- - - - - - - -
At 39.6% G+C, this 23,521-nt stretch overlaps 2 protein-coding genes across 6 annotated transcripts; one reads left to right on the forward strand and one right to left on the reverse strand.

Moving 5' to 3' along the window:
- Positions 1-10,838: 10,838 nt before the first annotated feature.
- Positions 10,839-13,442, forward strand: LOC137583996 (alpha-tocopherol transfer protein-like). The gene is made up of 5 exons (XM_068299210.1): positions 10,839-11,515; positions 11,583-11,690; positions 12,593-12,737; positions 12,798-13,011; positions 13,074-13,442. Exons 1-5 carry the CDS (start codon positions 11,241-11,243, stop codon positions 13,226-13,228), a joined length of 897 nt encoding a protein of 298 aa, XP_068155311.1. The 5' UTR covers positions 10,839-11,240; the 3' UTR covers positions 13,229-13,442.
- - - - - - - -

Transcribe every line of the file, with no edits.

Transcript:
At 39.6% G+C, this 23,521-nt stretch overlaps 2 protein-coding genes across 6 annotated transcripts; one reads left to right on the forward strand and one right to left on the reverse strand.

Moving 5' to 3' along the window:
- Positions 1-10,838: 10,838 nt before the first annotated feature.
- Positions 10,839-13,442, forward strand: LOC137583996 (alpha-tocopherol transfer protein-like). The gene is made up of 5 exons (XM_068299210.1): positions 10,839-11,515; positions 11,583-11,690; positions 12,593-12,737; positions 12,798-13,011; positions 13,074-13,442. Exons 1-5 carry the CDS (start codon positions 11,241-11,243, stop codon positions 13,226-13,228), a joined length of 897 nt encoding a protein of 298 aa, XP_068155311.1. The 5' UTR covers positions 10,839-11,240; the 3' UTR covers positions 13,229-13,442.